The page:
◦ Relatively simple
◦ No fundamental
limitations of size –
can be very small!
Must be very fast indeed
◦ 60 frames/second x 768 lines = ~46
◦ 2 lines per cycle – that’s 23 kHz
mechanical frequency
◦ Practically, needs to be even higher:
~30 kHz
◦ Higher resolutions requires even higher
◦ To put things in perspective: an edge of
1.5 mm mirror flies at ~125 ft/sec!
Silicon MEMS – very high Q-factor
Piezo-electric drive – very efficient
Plays the same role as the imaging lens
◦ Defines optical resolution
◦ Defines depth of focus
To increase the resolution of a scanning
projector, the mirror has to become both bigger
and faster – very contradictory requirements!
But it also have to become thicker
◦ Otherwise, starts to “flap” under enormous acceleration
The physical limit is not reached yet, but must be
◦ Still, full HD is probably possible and this will be
sufficient for pico-projectors for many years
Must move at constant speed to preserve line
◦ NOT what a scanning mirror likes to do
◦ On the other hand, needed
power is microscopic, drive
doesn’t have to be highly
A variety of designs exist:
◦ MEMS and non-MEMS
◦ Magnetically-driven
◦ Electro-statically driven
Data clocking must be synchronized with
Scan lines change directions
The speed of the beam is non-uniform: at the
end of the line, it just stops
Lines must be projected at the frequency of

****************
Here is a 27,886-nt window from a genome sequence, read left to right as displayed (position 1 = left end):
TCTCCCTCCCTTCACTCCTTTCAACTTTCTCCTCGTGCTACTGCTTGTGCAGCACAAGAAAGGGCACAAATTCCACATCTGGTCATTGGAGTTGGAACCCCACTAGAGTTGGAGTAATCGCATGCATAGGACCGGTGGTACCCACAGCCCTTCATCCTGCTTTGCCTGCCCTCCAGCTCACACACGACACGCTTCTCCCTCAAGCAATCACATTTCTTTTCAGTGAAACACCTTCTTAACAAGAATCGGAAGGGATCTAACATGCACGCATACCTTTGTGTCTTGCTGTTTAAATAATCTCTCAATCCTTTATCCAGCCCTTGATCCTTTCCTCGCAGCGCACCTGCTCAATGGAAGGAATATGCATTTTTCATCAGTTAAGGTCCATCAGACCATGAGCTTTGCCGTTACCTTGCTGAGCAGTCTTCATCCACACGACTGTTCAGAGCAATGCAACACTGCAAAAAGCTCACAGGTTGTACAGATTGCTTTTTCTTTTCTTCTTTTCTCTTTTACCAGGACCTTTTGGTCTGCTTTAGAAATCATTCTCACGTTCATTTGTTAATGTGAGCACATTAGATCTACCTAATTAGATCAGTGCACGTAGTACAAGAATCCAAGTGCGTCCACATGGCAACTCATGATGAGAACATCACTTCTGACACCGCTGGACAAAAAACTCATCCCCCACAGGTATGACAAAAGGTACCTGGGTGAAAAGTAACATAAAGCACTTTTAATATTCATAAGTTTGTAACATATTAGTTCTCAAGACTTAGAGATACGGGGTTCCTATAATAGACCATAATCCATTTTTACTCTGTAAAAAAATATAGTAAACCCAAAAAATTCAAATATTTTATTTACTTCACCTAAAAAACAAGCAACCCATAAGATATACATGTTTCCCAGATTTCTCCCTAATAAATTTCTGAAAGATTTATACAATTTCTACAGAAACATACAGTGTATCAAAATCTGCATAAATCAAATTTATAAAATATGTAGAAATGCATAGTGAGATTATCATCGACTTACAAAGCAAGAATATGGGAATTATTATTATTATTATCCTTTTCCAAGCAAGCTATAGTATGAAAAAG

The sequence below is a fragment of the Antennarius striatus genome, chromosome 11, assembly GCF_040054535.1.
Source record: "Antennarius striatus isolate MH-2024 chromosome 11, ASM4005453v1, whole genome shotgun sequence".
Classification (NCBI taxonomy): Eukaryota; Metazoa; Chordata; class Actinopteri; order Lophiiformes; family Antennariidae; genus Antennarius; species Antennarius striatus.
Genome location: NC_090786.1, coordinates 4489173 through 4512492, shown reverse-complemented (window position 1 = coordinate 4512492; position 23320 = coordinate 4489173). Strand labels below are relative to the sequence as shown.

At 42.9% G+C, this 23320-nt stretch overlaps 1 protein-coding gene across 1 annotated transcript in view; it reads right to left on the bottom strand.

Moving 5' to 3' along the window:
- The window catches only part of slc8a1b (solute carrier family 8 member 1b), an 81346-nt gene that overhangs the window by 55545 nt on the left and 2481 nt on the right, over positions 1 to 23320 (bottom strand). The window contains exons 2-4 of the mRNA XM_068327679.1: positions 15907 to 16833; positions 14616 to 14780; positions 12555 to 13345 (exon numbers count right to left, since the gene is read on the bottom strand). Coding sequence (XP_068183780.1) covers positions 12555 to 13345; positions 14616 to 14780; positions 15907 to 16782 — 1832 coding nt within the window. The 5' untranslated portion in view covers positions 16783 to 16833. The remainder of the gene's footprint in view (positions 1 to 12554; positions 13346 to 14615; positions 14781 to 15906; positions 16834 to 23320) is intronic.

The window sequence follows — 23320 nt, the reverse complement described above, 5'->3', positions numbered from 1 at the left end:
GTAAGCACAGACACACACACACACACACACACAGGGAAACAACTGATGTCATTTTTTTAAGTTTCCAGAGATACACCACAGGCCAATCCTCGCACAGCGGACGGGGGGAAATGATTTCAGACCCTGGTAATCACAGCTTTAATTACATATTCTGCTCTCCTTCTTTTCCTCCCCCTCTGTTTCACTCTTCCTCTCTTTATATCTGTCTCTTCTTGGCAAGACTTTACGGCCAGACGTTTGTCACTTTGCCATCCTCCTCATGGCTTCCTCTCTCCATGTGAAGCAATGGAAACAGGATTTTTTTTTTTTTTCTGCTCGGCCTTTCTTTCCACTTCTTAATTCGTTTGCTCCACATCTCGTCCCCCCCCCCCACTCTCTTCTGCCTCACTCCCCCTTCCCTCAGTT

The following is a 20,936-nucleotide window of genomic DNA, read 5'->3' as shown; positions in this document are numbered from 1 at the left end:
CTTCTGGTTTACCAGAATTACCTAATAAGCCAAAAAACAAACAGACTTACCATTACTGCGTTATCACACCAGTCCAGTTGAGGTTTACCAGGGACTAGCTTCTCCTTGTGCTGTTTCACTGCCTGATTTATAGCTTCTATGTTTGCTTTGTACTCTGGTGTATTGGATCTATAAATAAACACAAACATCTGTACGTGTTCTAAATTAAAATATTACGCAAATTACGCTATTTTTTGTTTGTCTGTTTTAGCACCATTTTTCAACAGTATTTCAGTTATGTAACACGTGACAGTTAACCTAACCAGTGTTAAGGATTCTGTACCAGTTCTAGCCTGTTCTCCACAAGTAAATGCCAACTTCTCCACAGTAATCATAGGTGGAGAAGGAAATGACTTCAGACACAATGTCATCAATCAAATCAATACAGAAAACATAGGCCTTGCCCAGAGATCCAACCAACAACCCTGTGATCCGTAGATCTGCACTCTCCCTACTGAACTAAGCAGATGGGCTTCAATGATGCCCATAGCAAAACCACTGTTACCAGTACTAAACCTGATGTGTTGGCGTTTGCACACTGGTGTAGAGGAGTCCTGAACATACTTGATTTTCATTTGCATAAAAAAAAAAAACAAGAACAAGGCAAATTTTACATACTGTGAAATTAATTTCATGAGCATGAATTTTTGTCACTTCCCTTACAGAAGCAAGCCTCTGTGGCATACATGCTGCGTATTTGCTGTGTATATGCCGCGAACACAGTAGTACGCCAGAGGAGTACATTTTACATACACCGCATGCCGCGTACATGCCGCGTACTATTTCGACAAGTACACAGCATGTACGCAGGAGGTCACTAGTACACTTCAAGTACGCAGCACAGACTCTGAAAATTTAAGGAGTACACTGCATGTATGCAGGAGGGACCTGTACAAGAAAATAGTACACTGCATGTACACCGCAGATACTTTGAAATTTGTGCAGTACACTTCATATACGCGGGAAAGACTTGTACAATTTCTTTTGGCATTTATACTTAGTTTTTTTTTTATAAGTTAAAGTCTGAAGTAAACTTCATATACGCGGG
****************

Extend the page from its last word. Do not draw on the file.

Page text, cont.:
the fast mirror (which is unique for the mirror
and may drift with temperature)
◦ Needs data buffering
Laser modulation needs to be fast and
◦ Otherwise, power advantage over imagers go away
Ultimately, the cost of a pico-projector is
defined by the light source
Presently, a lumen of light from LED is an order
of magnitude cheaper than from lasers
◦ This is due to market volumes, NOT fundamental
Cost of electronics defined by wafer area
Lasers have much higher power density, but
wafer utilization in lower and processing is
more complex
Jury is still out on ultimate limit, healthy
competition ahead
Clearly, laser scanners have no place in desktop
However, they ARE NOT subject to the
fundamental size/efficiency trade-off AND they
have a fundamental modulation efficiency
advantage over imagers
Presently, market advantages of imagers are
masking their fundamental problems
As pico-projectors continue to shrink into
embedded ones, laser scanners will probably
come on top
Speckle noise remains laser’s most intractable
Questions? Don’t hesitate to contact me.